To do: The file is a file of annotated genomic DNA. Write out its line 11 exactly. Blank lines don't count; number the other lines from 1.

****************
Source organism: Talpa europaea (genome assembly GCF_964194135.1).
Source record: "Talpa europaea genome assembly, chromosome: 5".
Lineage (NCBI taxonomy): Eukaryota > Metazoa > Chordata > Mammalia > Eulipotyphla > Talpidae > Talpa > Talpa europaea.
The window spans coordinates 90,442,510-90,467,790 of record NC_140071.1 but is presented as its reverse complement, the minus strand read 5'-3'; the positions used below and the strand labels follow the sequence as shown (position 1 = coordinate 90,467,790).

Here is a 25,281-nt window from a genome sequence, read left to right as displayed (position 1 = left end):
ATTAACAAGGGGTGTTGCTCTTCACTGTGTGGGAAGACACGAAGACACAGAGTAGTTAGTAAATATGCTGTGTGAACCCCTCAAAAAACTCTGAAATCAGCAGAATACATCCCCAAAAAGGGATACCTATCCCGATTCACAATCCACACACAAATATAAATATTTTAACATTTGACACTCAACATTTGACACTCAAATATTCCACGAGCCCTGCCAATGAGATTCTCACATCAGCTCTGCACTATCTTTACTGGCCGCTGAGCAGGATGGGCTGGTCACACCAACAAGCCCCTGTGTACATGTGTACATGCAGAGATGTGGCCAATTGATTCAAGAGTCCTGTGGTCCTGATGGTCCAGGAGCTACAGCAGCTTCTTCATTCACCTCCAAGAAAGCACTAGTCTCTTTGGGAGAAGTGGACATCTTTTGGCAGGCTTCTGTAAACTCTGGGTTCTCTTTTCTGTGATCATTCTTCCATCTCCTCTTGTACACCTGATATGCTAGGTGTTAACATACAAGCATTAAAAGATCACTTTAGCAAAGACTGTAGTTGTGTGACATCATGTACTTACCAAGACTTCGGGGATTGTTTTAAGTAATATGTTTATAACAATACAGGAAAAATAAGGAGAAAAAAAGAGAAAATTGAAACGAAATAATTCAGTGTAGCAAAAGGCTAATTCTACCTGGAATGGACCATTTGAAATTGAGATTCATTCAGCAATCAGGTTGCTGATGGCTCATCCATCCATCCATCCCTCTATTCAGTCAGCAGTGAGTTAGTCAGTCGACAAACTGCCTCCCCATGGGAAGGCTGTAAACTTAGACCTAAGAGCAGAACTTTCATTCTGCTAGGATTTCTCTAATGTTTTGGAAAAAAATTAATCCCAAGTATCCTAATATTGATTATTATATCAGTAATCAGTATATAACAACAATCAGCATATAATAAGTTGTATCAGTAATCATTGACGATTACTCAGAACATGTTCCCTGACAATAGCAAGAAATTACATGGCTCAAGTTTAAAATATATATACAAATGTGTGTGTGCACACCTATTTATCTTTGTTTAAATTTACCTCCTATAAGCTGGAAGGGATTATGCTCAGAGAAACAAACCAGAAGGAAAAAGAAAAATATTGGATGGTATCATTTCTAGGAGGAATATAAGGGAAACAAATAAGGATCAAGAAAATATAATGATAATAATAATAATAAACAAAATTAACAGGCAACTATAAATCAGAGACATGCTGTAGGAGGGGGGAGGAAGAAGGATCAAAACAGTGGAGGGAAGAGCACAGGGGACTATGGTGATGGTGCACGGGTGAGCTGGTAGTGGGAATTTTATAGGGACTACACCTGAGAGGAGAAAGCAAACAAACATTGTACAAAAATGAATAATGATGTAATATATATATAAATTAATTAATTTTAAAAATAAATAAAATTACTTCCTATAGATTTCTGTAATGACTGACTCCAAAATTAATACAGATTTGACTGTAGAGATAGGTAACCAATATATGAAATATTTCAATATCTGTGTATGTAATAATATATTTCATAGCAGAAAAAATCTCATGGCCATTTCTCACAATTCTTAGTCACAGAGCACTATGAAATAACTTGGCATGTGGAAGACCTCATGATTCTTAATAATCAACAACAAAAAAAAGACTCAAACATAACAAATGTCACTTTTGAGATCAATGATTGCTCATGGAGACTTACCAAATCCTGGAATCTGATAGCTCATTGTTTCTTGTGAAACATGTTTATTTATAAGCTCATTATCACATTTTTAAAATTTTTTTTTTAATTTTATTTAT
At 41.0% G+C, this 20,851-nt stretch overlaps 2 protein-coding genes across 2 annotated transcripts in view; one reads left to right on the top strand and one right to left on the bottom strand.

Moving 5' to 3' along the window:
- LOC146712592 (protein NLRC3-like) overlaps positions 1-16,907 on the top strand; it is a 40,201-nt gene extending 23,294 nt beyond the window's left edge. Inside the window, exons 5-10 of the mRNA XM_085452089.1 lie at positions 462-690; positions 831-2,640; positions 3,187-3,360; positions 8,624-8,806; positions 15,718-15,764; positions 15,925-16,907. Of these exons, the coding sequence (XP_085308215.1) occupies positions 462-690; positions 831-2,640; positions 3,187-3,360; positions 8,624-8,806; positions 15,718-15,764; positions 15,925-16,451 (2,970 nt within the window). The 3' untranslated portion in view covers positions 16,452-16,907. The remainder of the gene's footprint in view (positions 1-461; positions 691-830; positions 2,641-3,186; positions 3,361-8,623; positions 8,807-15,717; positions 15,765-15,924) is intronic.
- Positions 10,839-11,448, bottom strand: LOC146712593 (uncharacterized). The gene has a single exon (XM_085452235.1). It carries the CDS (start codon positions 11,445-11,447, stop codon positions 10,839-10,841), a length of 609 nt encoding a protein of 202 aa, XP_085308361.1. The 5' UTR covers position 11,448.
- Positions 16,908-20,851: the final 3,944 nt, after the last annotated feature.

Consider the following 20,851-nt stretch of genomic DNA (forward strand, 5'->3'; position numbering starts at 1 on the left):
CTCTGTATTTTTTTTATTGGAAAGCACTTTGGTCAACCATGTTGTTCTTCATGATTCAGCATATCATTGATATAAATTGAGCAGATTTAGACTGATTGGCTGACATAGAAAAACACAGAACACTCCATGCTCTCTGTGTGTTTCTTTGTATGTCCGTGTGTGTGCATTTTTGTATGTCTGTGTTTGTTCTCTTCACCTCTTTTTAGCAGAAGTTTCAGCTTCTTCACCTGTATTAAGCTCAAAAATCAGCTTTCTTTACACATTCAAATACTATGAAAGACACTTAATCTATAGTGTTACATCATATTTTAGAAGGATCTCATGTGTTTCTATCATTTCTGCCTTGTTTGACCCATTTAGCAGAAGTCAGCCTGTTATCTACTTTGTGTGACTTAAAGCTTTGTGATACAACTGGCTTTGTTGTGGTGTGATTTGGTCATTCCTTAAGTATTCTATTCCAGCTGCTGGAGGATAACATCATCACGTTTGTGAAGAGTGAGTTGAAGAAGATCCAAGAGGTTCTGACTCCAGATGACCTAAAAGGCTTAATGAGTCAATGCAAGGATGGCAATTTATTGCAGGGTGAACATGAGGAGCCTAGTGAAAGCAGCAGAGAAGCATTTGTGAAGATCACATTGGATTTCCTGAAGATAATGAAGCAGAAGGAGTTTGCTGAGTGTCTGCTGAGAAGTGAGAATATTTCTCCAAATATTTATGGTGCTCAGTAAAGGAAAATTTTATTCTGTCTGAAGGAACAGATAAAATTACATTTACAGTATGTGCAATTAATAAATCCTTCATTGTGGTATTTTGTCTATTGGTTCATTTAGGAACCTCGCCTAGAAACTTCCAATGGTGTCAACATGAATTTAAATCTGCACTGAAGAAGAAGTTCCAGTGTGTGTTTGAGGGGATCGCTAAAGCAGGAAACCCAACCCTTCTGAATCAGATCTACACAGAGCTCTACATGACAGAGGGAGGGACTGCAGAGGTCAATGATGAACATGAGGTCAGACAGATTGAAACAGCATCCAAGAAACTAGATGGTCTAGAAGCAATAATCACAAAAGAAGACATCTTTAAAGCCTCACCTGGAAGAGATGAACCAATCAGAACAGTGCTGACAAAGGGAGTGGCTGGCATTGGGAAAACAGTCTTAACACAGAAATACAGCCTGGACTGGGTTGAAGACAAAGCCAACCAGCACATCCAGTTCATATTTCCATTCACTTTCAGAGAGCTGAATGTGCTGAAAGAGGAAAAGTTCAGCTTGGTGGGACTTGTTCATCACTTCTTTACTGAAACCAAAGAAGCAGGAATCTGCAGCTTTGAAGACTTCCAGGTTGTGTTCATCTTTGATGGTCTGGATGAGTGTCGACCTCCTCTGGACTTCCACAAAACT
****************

- Positions 16,908-20,851: the final 3,944 nt, after the last annotated feature.